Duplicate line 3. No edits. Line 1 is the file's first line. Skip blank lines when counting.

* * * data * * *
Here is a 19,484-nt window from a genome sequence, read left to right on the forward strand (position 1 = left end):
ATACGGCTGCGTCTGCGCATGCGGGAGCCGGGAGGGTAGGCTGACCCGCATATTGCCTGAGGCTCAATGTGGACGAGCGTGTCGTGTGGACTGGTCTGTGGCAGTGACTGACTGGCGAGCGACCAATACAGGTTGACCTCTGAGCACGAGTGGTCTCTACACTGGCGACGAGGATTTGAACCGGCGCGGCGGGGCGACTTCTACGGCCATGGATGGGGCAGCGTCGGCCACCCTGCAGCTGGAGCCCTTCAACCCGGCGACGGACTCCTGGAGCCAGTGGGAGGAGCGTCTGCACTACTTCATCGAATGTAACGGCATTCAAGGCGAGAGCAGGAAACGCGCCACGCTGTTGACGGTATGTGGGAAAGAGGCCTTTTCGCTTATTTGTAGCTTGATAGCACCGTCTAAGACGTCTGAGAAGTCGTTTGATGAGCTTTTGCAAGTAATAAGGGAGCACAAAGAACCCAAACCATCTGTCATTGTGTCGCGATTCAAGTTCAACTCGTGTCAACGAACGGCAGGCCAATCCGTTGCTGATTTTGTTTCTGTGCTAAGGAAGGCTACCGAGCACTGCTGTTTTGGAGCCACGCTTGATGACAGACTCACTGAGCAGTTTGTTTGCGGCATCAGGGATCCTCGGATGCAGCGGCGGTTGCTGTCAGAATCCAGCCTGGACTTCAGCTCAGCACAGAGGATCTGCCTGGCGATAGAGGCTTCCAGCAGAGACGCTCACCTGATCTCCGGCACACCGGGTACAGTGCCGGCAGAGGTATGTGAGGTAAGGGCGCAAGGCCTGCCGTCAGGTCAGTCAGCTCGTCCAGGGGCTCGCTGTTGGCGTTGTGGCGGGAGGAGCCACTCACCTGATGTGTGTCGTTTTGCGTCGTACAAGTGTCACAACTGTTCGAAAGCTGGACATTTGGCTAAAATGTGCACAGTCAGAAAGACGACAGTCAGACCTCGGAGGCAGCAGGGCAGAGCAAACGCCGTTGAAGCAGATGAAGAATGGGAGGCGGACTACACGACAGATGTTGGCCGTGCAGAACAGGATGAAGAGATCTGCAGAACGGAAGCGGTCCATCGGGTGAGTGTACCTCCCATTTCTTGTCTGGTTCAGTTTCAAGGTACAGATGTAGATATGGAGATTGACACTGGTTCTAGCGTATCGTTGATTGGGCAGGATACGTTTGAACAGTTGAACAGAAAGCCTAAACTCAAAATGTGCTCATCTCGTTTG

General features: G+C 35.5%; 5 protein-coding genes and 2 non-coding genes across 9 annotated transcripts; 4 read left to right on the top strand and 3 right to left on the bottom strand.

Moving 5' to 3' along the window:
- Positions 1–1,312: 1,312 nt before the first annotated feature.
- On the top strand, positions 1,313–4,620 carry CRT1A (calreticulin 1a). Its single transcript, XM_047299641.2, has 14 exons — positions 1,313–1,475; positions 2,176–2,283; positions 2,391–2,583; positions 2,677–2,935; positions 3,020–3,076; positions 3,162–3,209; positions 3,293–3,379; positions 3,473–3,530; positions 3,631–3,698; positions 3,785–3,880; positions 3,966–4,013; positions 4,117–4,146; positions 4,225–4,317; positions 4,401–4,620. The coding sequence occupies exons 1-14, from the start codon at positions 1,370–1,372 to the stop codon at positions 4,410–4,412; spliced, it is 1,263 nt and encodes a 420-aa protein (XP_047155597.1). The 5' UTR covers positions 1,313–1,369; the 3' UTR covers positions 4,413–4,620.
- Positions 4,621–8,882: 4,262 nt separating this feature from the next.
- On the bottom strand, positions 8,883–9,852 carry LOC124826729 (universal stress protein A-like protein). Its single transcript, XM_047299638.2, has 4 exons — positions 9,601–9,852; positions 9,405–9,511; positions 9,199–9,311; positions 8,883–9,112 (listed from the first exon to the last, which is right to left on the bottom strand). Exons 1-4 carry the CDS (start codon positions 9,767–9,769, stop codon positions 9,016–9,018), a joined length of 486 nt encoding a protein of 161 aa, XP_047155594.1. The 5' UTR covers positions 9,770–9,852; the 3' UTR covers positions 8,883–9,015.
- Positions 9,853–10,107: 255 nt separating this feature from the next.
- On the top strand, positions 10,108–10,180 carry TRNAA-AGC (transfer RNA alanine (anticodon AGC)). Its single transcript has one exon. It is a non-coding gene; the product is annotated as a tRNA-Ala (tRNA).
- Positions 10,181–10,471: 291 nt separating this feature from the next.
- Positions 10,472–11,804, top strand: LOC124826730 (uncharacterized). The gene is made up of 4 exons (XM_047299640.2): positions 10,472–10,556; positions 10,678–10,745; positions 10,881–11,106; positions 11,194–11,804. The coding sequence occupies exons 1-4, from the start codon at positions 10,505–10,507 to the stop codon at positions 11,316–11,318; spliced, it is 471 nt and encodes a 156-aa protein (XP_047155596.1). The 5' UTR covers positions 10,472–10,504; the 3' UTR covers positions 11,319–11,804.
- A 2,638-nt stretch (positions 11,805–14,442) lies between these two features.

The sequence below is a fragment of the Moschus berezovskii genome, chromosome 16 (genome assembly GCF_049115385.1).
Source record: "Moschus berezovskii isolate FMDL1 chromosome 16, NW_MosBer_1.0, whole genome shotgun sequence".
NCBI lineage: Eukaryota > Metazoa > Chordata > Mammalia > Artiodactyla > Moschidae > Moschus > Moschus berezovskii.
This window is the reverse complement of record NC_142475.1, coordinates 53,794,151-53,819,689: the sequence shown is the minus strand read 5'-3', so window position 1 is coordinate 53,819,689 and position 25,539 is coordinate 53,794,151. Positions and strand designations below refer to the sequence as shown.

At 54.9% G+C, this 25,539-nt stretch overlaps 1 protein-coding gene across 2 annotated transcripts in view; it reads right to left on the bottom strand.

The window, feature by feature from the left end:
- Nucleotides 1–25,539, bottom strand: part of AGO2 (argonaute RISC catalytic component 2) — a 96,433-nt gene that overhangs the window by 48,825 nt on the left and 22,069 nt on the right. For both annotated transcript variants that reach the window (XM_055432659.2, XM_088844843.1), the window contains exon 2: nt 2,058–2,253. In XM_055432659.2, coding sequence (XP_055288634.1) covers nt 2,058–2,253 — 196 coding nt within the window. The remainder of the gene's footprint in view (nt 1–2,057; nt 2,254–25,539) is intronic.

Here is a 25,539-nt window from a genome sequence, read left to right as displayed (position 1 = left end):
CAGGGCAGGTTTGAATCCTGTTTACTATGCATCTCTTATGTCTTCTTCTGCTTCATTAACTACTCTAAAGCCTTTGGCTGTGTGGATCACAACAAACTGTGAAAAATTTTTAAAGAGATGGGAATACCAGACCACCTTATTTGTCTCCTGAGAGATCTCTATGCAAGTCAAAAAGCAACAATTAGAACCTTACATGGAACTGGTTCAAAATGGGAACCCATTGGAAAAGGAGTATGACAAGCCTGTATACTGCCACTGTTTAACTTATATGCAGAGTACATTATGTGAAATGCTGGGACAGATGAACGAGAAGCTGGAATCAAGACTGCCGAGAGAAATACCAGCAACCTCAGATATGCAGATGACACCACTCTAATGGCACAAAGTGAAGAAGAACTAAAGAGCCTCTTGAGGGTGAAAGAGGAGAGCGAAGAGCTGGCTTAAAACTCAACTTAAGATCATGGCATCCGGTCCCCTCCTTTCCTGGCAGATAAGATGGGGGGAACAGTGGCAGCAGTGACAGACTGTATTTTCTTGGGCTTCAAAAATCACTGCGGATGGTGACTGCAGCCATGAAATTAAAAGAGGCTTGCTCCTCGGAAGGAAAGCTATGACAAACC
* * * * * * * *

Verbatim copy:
General features: G+C 35.5%; 5 protein-coding genes and 2 non-coding genes across 9 annotated transcripts; 4 read left to right on the top strand and 3 right to left on the bottom strand.